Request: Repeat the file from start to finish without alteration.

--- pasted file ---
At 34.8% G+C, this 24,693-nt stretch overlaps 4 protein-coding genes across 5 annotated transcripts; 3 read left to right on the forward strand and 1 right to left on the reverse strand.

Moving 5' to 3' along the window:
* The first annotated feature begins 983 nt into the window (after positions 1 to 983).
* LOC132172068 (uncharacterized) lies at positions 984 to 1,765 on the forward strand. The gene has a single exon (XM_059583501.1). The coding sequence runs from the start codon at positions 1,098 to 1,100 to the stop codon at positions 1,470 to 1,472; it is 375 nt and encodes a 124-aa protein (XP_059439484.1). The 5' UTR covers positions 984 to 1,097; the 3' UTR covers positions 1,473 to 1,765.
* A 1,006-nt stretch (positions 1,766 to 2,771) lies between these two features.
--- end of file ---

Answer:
At 34.8% G+C, this 24,693-nt stretch overlaps 4 protein-coding genes across 5 annotated transcripts; 3 read left to right on the forward strand and 1 right to left on the reverse strand.

Moving 5' to 3' along the window:
* The first annotated feature begins 983 nt into the window (after positions 1 to 983).
* LOC132172068 (uncharacterized) lies at positions 984 to 1,765 on the forward strand. The gene has a single exon (XM_059583501.1). The coding sequence runs from the start codon at positions 1,098 to 1,100 to the stop codon at positions 1,470 to 1,472; it is 375 nt and encodes a 124-aa protein (XP_059439484.1). The 5' UTR covers positions 984 to 1,097; the 3' UTR covers positions 1,473 to 1,765.
* A 1,006-nt stretch (positions 1,766 to 2,771) lies between these two features.